How Three Restaurant Workers Restored a Gay Man's Faith in Humanity
Our friend Trent Preszler shared this story with us about an experience he had this week at Myers Steakhouse & Inn in Salamanca, NY which demonstrates the difference allies, businesses, and humans can make in each other's lives - and how important it is to stand up for one another.
Profound life changing experience tonight driving through western NYS. Pulled off interstate for dinner at locally owned historic steakhouse founded in 1901. I sat at the bar, perusing the menu, lots of deer taxidermy around. TV has ESPN showing the Michael Sam documentary.
Group of 10 drunk middle-aged straight married men in golf polos and (pleated!) khakis are sitting at the bar. They see Michael Sam on ESPN and start shouting and pointing at the TV: "YAH LOOK AT THAT FUCKING FAGGOT CRY! HE'S SUCH A FAGGOT, WATCH THAT PUSSY C-CK SUCKER CRY WHEN HE STARTS PLAYING FOOTBALL BRO! HE'S CRYING BECAUSE HE'S A F--KING C-CK SUCKING FAGGOT." They laugh among themselves HAHAHA and slap high fives while I sat five feet away.
This is the fear and horror that gay people live with every day of their lives. An inky, dark, sick feeling sat in my stomach. I stood up and left before ordering. They were all drunk and I worried for my safety.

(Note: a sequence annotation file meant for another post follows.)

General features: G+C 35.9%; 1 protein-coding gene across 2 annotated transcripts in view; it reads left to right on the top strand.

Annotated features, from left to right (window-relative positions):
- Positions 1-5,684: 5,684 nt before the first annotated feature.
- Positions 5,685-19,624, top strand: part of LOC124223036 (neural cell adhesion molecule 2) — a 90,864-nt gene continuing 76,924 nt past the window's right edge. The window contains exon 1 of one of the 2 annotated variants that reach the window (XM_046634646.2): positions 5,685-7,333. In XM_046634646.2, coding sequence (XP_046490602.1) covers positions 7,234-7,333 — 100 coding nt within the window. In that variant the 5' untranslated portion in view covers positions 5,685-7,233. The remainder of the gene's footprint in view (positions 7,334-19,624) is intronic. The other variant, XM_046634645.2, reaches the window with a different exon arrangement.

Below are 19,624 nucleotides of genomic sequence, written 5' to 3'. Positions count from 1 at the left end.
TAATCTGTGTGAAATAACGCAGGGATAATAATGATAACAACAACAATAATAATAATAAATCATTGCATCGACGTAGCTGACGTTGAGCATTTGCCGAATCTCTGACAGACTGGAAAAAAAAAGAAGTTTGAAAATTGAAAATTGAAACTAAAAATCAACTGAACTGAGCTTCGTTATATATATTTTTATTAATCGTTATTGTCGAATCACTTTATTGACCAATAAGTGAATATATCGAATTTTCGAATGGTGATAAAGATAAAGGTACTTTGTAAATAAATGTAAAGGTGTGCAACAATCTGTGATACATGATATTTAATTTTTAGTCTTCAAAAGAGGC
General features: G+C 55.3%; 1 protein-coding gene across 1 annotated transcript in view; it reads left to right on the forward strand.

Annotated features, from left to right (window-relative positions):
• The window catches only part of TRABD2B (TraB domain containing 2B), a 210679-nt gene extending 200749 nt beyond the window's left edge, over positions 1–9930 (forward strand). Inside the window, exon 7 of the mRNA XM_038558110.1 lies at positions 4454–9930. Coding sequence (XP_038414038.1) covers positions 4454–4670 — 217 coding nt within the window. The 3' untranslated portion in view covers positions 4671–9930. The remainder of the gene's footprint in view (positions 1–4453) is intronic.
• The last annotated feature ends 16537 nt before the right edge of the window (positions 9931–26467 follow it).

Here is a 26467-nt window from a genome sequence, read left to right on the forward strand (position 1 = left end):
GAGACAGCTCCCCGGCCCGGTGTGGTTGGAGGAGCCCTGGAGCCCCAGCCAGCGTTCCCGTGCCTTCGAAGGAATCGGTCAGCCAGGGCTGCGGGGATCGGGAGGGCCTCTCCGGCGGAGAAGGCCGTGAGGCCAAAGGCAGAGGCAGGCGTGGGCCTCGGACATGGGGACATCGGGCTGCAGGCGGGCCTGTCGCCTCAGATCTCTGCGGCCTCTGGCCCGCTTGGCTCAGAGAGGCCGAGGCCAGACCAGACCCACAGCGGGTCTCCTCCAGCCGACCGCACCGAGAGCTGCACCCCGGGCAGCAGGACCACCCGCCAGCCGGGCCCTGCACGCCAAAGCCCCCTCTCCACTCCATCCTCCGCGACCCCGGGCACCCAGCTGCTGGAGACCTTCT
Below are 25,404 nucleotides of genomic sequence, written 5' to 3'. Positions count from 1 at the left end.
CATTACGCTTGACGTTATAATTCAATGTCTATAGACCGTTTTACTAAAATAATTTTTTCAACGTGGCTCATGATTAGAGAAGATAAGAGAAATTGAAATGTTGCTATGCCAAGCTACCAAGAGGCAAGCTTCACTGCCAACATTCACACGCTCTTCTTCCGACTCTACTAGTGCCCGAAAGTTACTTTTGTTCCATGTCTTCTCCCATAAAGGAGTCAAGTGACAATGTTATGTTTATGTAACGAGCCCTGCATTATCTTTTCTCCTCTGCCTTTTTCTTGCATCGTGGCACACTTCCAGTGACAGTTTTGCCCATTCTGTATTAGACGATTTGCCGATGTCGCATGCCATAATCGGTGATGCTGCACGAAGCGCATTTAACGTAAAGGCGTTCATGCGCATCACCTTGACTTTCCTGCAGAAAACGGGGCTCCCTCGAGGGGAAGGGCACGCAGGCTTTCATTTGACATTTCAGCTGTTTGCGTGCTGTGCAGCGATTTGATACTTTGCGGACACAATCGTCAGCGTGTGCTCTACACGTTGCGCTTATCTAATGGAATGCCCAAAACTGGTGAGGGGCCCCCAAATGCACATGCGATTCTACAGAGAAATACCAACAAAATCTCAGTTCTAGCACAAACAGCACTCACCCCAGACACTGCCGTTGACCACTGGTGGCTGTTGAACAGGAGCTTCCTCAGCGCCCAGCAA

Getting in my car in the parking lot, suddenly three people appeared at my car window. I locked my door, fearing the worst.
It was the Chef, maintenance man, and waitress. They asked me to roll down my window, so I did. They said, "please don't leave, we are so sorry those guys said those horrible things, that's not right, that's not who WE are, we work here and we welcome all people and we want to cook you dinner. Please don't leave. We told those guys their behavior was unacceptable and asked them to go. We don't want their business if it means we have to allow them to disrespect people. They're ignorant."
The Chef is an Iraq war veteran (born in Puerto Rico) who said he can't stand by and watch bigotry happen in front of him; it's not in line with his principles and what he fought for. The waitress is a nursing student at a local community college. The maintenance man is a honorable local man who's never been to NYC and works his ass off washing dishes and cleaning hotel rooms so he can buy his fiancé a diamond ring. All three of them gave me a hug and sat down at the table with me at the end of their shifts. We talked and drank Merlot. They showed me infinitely more love and compassion than the bigoted white middle aged wealthy assholes who cloak their bigotry behind a veneer of Sergio Tacchini golf polos and Rolexes.
Astonished, I ate my dinner with a tear in my eye and hope for our future. Thank you to these wonderful human beings in Salamanca, New York.